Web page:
The Bribery Act: Guidelines to assist public and private entities in the preparation of procedures for the prevention of bribery and corruption

The Attorney General, in consultation with the Ethics and Anti-Corruption Commission (EACC) recently published guidelines (Guidelines) in respect of the Bribery Act 47 of 2016 (Bribery Act). The Guidelines are intended to give effect to section 9 of the Bribery Act, which imposes a duty on public and private entities to establish corruption and bribery prevention procedures, according to their size, scale, and nature of operation (Procedures). Section 9 of the Bribery Act, read together with section 18, further provides that an entity which fails to formulate these Procedures commits an offence, liable to a fine of up to KES 5 million (approximately USD 44,500), or imprisonment for a term not exceeding 10 years, or both. We shall highlight the salient features of the Guidelines below.

17 Nov 2021 3 min read Corporate & Commercial Alert Article

At a glance

  • The Attorney General and Ethics and Anti-Corruption Commission of Kenya have published guidelines for the implementation of the Bribery Act.
  • Public and private entities are required to establish corruption and bribery prevention procedures, including risk assessment and mitigation plans.
  • The procedures should include an implementation structure, reporting mechanisms, protection for whistleblowers, communication and training, and measures for monitoring and reviewing the procedures.

The Guidelines introduce a duty for a public or private entity to assess and map out the risks associated with bribery and corruption within the entity and to develop a plan to mitigate these risks. This plan should be included in the Procedures. Additionally, the Guidelines require each entity to develop its Procedures in writing, in one of Kenya’s official languages, i.e. English or Kiswahili. However, where an entity operates internally in a language other than English or Kiswahili, for instance a foreign organisation that frequently communicates in its national language, then the Guidelines permit translation of the Procedures into the appropriate language, after they are first articulated in English or Kiswahili.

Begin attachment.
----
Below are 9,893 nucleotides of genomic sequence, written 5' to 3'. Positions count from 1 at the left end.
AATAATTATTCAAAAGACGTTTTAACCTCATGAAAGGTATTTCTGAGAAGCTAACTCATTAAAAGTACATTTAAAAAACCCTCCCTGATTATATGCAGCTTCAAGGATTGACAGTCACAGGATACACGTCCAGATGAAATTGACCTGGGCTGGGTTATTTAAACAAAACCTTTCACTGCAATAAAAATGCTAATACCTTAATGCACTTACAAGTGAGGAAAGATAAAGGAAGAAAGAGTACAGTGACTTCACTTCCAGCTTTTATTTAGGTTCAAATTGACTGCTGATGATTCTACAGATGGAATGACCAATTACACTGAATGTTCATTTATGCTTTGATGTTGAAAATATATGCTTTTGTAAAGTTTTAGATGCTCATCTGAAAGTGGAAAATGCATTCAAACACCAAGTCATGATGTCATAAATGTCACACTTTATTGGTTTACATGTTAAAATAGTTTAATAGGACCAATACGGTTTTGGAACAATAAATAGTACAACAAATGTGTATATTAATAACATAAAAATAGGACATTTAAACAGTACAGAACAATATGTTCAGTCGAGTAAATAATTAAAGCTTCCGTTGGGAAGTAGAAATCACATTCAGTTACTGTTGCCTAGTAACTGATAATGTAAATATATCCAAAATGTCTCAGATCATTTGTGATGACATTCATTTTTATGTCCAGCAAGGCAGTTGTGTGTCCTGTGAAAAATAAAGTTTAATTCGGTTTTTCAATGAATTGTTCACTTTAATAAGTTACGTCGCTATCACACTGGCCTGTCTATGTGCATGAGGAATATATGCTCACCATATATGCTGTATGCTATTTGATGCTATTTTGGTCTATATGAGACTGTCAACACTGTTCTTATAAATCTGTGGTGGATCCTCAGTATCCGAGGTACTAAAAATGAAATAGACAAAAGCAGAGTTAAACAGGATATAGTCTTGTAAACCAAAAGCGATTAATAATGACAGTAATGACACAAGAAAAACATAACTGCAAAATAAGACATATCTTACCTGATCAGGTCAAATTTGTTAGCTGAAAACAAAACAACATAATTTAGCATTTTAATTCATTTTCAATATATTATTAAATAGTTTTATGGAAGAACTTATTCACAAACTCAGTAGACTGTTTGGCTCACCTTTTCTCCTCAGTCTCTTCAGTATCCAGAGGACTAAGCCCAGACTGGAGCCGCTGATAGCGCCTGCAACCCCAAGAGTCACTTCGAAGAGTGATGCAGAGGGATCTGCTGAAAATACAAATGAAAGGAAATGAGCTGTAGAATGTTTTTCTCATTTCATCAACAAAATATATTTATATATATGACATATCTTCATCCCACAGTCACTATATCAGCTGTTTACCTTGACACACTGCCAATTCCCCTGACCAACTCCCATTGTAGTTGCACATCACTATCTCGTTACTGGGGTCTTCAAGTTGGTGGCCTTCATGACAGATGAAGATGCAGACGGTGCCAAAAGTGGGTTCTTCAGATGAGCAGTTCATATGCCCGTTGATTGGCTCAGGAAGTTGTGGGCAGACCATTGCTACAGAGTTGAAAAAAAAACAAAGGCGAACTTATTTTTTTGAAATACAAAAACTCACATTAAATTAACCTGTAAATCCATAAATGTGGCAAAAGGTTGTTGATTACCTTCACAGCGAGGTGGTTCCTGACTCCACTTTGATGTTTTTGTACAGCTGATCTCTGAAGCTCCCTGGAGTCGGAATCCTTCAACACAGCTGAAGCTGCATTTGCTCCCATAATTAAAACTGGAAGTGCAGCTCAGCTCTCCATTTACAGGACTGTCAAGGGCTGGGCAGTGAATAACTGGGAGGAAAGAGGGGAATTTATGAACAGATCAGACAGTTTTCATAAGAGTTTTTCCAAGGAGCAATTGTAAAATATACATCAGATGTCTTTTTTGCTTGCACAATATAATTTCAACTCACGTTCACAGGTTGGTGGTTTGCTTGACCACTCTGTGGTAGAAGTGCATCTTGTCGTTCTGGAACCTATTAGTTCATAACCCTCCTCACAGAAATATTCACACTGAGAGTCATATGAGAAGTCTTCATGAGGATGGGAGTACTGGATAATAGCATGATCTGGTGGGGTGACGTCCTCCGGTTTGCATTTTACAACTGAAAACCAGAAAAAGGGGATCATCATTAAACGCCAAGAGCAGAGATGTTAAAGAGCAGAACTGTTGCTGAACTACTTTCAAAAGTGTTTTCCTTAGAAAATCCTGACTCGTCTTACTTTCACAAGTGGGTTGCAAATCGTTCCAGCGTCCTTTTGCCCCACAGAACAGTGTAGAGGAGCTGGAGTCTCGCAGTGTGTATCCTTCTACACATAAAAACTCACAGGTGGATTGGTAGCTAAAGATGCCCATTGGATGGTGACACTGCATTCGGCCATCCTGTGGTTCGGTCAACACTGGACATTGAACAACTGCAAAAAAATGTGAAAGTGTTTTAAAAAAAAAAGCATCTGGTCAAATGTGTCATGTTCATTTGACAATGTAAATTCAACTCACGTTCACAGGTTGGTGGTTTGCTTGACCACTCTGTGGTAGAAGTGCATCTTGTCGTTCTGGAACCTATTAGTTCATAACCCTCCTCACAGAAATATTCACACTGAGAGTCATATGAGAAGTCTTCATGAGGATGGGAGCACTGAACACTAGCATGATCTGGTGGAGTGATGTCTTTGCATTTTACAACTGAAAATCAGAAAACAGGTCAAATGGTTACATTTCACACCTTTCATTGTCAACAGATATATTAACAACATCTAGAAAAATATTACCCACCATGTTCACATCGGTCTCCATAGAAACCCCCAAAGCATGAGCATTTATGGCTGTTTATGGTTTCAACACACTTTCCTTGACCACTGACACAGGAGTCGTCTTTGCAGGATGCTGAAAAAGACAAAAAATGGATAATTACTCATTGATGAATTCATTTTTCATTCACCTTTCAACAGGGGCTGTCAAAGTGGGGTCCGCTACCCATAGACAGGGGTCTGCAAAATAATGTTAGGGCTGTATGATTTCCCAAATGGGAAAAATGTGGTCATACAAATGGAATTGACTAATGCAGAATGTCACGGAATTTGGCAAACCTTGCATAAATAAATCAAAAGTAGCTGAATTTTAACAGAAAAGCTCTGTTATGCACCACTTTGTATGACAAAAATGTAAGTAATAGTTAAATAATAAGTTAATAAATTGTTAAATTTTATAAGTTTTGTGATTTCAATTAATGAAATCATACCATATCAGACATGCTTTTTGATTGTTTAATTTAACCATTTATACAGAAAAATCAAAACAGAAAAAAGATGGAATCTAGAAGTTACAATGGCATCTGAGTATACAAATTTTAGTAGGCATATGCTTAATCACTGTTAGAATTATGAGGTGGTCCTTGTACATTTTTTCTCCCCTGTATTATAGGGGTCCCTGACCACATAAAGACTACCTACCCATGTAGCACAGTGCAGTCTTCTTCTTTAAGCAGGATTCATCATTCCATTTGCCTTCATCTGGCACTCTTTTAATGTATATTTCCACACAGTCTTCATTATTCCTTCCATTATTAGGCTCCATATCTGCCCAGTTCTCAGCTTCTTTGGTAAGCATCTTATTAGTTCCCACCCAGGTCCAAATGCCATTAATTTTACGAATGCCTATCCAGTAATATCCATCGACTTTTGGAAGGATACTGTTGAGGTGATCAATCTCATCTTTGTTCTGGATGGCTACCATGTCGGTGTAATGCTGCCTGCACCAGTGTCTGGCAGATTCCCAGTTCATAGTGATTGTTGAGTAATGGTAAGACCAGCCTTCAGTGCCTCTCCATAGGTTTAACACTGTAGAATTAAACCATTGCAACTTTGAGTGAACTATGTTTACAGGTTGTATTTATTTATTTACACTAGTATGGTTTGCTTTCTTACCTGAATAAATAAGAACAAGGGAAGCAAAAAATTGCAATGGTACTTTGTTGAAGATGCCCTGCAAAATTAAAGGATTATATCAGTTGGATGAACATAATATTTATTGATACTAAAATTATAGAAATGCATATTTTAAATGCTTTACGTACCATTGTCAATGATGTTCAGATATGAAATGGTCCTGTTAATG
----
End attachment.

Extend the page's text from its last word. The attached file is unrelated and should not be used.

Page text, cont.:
Furthermore, the Procedures must include an implementation structure that takes into account the entity’s size, scale and nature of operation, alongside the identified risks and methods of mitigation. In particular, the implementation structure must include a commitment from the entity’s leadership, it must involve all employees, and it must allocate and provide for the resources required for implementation, to name a few. Moreover, the Procedures must designate a person or people in authority to set up an enforcement structure that will provide for appropriate action for violations of the law, regulations, or the Procedures.

Notably, the Guidelines provide that the Procedures should create a reporting mechanism, both within the entity and outside the entity, to the EACC, should an instance of bribery or corruption occur. However, the Guidelines do not provide practical direction on how an entity can formulate these mechanisms and how this would vary based on the size of the entity, its organogram, and nature of work. This therefore leaves room for interpretation and implementation as an entity develops its Procedures, given that the practical aspects appear to be at the entity’s discretion. Nonetheless, what is clear is that the reporting mechanisms must provide for the receiving, recording, processing and dissemination of reports for feedback and appropriate action. It is key to note, that these reporting mechanisms are exempt from the provisions of the Data Protection Act 2019 (DPA), as section 51 of the DPA excludes the processing of personal data that is required to be disclosed under any written law from the scope of the DPA.

In addition to the above, the Guidelines state that an entity’s Procedure should include:

  • effective measures for the protection of whistle-blowers, informants and witnesses;
  • effective communication, training, awareness-creation and dissemination to internal and external stakeholders; and
  • appropriate measures for monitoring, evaluating, and reviewing of the Procedures, emerging risks, and improvements.

Notably, public and private entities are entitled to seek the EACC’s advice and may collaborate with other agencies within their sector or industry as they develop their Procedures.

We are happy to assist with advising and formulating Procedures in view of these recent Guidelines. Please get in touch with the authors if you so require.

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